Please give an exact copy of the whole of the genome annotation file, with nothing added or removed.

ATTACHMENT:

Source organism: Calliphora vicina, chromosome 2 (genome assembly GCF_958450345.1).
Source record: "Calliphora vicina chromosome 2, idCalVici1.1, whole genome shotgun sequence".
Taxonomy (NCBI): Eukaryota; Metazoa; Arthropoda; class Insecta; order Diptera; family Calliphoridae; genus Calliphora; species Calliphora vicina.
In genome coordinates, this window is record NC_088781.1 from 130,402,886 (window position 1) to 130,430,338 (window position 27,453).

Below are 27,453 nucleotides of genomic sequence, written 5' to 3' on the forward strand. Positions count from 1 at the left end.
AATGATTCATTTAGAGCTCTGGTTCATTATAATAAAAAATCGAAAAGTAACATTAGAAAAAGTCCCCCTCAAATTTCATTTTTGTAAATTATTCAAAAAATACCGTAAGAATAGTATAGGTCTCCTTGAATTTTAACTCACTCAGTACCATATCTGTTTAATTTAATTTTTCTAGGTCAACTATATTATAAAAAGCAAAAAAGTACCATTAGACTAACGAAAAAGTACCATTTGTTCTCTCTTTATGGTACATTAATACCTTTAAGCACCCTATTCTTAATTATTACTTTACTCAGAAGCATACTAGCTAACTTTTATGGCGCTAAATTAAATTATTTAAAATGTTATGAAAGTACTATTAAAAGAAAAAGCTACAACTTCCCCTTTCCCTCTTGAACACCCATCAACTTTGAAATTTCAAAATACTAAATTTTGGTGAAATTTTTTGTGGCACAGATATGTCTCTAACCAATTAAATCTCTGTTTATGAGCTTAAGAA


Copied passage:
Source organism: Calliphora vicina, chromosome 2 (genome assembly GCF_958450345.1).
Source record: "Calliphora vicina chromosome 2, idCalVici1.1, whole genome shotgun sequence".
Taxonomy (NCBI): Eukaryota; Metazoa; Arthropoda; class Insecta; order Diptera; family Calliphoridae; genus Calliphora; species Calliphora vicina.
In genome coordinates, this window is record NC_088781.1 from 130,402,886 (window position 1) to 130,430,338 (window position 27,453).

Below are 27,453 nucleotides of genomic sequence, written 5' to 3' on the forward strand. Positions count from 1 at the left end.
AATGATTCATTTAGAGCTCTGGTTCATTATAATAAAAAATCGAAAAGTAACATTAGAAAAAGTCCCCCTCAAATTTCATTTTTGTAAATTATTCAAAAAATACCGTAAGAATAGTATAGGTCTCCTTGAATTTTAACTCACTCAGTACCATATCTGTTTAATTTAATTTTTCTAGGTCAACTATATTATAAAAAGCAAAAAAGTACCATTAGACTAACGAAAAAGTACCATTTGTTCTCTCTTTATGGTACATTAATACCTTTAAGCACCCTATTCTTAATTATTACTTTACTCAGAAGCATACTAGCTAACTTTTATGGCGCTAAATTAAATTATTTAAAATGTTATGAAAGTACTATTAAAAGAAAAAGCTACAACTTCCCCTTTCCCTCTTGAACACCCATCAACTTTGAAATTTCAAAATACTAAATTTTGGTGAAATTTTTTGTGGCACAGATATGTCTCTAACCAATTAAATCTCTGTTTATGAGCTTAAGAA